Sign In | Create an Account | Welcome, . My Account | Logout | Subscribe | Submit News | Customer Service | Tearsheets | Media Kit | Home RSS

Graveside ceremony celebrates John Brown

December 7, 2009
By NATHAN BROWN, Enterprise Staff Writer

LAKE PLACID - It was snowing. Most of the several dozen spectators were wearing coats, hats, scarves or gloves. A few even held umbrellas, as they paid their respects to "a man who was willing to die so that others could live unshackled," in the words of Robert Bullock.

Bullock, president of the New York State Archives Partnership Trust, has been heavily involved in the commemoration of the 150th anniversary of radical abolitionist John Brown's raid on the federal arsenal at Harper's Ferry, (now W.) Va. and subsequent trial and hanging. Bullock was one of the speakers Saturday afternoon at a ceremony at the John Brown Farm, where wreaths and carnations were lain on the grave containing Brown and a number of other men who died in the raid or were hanged for their participation.

"At many times throughout our nation's history, this sacred soil was Mecca," Bullock said.

Article Photos

Roy Innis, national president of the Congress on Racial Equality, speaks at a wreath-laying ceremony at John Brown’s grave in North Elba Saturday afternoon.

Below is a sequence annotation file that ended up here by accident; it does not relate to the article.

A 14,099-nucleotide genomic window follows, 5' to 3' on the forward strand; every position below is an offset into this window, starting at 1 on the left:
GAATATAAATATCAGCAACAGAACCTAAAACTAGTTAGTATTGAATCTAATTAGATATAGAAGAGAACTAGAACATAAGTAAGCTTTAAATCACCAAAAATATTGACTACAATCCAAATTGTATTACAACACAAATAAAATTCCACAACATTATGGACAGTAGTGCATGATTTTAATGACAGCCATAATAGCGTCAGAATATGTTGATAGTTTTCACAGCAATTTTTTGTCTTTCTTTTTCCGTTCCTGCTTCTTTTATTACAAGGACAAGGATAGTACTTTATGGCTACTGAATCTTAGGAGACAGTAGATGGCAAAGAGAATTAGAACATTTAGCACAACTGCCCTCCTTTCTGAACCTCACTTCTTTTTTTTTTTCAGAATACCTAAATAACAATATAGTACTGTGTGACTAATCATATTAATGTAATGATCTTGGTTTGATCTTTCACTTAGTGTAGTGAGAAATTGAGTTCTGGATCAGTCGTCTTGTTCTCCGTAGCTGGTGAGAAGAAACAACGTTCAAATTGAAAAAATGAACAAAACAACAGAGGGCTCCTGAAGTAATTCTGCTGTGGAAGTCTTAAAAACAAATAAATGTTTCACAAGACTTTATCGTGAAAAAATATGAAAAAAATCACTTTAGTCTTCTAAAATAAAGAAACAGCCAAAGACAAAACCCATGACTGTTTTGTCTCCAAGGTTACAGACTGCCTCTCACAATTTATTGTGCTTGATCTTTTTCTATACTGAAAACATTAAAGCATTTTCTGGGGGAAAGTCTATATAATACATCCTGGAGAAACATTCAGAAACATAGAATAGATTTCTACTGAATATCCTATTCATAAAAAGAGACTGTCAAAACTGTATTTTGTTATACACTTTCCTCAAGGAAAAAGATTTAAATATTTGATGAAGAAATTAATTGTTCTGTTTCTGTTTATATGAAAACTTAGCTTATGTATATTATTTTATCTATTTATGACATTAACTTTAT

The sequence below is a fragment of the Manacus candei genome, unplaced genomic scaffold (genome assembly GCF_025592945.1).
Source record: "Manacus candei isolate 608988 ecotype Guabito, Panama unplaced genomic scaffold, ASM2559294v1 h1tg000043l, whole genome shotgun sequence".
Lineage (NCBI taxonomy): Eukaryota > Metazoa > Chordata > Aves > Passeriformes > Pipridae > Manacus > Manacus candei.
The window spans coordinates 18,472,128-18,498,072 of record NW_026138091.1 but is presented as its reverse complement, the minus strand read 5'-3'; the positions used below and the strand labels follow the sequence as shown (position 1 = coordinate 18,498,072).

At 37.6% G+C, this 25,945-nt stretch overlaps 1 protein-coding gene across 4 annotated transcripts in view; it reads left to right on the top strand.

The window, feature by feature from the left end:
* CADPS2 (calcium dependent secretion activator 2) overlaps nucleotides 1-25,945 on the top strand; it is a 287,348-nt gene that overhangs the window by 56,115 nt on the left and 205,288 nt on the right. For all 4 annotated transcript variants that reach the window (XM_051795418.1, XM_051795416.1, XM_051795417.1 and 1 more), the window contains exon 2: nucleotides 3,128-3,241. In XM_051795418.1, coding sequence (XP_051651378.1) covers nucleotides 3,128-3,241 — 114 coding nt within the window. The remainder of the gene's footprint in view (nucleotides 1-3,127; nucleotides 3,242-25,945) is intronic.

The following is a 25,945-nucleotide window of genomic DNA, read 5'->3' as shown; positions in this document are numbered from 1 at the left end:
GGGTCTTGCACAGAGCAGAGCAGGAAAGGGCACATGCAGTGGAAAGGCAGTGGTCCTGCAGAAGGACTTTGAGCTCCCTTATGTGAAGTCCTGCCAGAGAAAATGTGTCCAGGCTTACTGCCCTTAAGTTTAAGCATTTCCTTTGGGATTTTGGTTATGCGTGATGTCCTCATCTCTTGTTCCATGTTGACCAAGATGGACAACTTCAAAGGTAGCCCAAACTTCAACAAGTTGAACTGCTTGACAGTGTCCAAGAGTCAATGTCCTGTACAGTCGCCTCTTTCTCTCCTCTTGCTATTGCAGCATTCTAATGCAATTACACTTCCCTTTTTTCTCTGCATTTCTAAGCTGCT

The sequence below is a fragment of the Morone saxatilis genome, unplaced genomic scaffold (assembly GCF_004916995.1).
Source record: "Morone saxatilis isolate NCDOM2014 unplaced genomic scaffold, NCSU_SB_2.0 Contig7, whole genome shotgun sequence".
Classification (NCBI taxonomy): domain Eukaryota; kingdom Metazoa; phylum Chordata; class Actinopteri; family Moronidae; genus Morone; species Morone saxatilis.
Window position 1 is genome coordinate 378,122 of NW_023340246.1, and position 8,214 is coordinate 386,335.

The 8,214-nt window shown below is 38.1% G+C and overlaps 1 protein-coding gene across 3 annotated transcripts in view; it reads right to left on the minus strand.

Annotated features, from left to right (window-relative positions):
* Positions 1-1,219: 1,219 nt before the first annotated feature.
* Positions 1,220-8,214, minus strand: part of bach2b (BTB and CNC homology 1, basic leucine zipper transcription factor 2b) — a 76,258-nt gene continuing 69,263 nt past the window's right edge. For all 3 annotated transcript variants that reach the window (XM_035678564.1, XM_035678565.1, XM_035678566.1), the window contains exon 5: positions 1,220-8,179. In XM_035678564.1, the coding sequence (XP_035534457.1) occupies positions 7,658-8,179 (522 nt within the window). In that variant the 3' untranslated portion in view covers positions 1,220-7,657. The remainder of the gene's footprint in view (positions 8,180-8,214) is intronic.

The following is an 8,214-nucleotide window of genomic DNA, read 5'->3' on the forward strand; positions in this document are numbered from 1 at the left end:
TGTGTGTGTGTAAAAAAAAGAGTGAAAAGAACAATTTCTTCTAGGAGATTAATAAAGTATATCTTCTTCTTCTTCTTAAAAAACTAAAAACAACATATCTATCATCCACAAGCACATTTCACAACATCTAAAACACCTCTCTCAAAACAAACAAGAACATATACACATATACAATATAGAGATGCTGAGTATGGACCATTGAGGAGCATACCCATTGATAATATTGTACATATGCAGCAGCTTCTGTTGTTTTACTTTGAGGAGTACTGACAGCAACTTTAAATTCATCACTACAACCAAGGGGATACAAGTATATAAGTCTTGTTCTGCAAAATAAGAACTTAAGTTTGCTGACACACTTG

(Enterprise photos — Nathan Brown)

Natalie Ross, a young woman who spoke representing future generations, said she learned about Brown's violent acts in school, but also that "the violence was a catalyst that led to freedom for many people was not mentioned."

Roy Innis, national president of the Congress on Racial Equality, said Brown "broke the logjam" on slavery, forcing the issue to the national forefront by his actions in Kansas and his raid on the federal arsenal.

"The way to free a slave is to free a slave, not to talk about it," Innis said.

As people filed out of the gated grave site after laying wreaths and carnations, the crowd sang the first verses of "John Brown's Body" and "The Battle Hymn of the Republic."

The ceremony ended with the folk band Magpie singing "Amazing Grace."

Bullock said Brown's "indominable spirit" is alive in people in the Adirondacks today. If Brown were alive, Bullock said, he would be glad that these values still exist and that "increasingly, we live in a world where freedom is a right, not a privilege."


Contact Nathan Brown at 891-2600 ext. 26 or



I am looking for:
News, Blogs & Events Web